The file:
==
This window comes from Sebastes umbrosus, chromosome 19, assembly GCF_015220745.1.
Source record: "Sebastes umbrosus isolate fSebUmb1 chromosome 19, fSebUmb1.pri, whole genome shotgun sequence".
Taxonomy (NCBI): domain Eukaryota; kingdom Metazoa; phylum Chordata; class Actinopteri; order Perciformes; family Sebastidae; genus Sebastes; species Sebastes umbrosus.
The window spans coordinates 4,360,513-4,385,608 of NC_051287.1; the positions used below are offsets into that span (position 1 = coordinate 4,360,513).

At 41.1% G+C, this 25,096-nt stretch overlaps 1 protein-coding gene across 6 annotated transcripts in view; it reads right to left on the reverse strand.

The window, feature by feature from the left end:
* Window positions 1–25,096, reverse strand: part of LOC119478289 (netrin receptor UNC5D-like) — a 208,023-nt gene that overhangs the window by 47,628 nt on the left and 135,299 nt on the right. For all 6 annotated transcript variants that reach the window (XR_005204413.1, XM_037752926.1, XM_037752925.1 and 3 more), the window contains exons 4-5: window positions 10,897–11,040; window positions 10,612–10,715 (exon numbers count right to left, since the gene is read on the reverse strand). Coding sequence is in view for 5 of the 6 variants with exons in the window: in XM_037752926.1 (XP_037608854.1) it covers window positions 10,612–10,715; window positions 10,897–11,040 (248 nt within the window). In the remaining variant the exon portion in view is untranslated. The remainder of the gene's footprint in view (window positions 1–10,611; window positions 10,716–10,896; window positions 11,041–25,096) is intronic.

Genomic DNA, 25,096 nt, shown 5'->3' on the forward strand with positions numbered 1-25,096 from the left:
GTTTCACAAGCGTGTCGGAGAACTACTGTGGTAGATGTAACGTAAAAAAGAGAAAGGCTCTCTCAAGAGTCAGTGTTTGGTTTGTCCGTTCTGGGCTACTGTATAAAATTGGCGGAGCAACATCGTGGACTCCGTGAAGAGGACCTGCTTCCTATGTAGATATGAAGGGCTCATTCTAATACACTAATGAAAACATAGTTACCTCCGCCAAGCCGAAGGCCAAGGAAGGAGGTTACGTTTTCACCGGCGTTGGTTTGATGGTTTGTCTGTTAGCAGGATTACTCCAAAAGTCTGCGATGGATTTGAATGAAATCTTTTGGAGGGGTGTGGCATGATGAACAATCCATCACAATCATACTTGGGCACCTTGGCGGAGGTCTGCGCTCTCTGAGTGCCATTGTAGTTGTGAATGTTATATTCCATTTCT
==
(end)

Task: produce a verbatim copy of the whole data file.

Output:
This window comes from Sebastes umbrosus, chromosome 19, assembly GCF_015220745.1.
Source record: "Sebastes umbrosus isolate fSebUmb1 chromosome 19, fSebUmb1.pri, whole genome shotgun sequence".
Taxonomy (NCBI): domain Eukaryota; kingdom Metazoa; phylum Chordata; class Actinopteri; order Perciformes; family Sebastidae; genus Sebastes; species Sebastes umbrosus.
The window spans coordinates 4,360,513-4,385,608 of NC_051287.1; the positions used below are offsets into that span (position 1 = coordinate 4,360,513).

At 41.1% G+C, this 25,096-nt stretch overlaps 1 protein-coding gene across 6 annotated transcripts in view; it reads right to left on the reverse strand.

The window, feature by feature from the left end:
* Window positions 1–25,096, reverse strand: part of LOC119478289 (netrin receptor UNC5D-like) — a 208,023-nt gene that overhangs the window by 47,628 nt on the left and 135,299 nt on the right. For all 6 annotated transcript variants that reach the window (XR_005204413.1, XM_037752926.1, XM_037752925.1 and 3 more), the window contains exons 4-5: window positions 10,897–11,040; window positions 10,612–10,715 (exon numbers count right to left, since the gene is read on the reverse strand). Coding sequence is in view for 5 of the 6 variants with exons in the window: in XM_037752926.1 (XP_037608854.1) it covers window positions 10,612–10,715; window positions 10,897–11,040 (248 nt within the window). In the remaining variant the exon portion in view is untranslated. The remainder of the gene's footprint in view (window positions 1–10,611; window positions 10,716–10,896; window positions 11,041–25,096) is intronic.

Genomic DNA, 25,096 nt, shown 5'->3' on the forward strand with positions numbered 1-25,096 from the left:
GTTTCACAAGCGTGTCGGAGAACTACTGTGGTAGATGTAACGTAAAAAAGAGAAAGGCTCTCTCAAGAGTCAGTGTTTGGTTTGTCCGTTCTGGGCTACTGTATAAAATTGGCGGAGCAACATCGTGGACTCCGTGAAGAGGACCTGCTTCCTATGTAGATATGAAGGGCTCATTCTAATACACTAATGAAAACATAGTTACCTCCGCCAAGCCGAAGGCCAAGGAAGGAGGTTACGTTTTCACCGGCGTTGGTTTGATGGTTTGTCTGTTAGCAGGATTACTCCAAAAGTCTGCGATGGATTTGAATGAAATCTTTTGGAGGGGTGTGGCATGATGAACAATCCATCACAATCATACTTGGGCACCTTGGCGGAGGTCTGCGCTCTCTGAGTGCCATTGTAGTTGTGAATGTTATATTCCATTTCT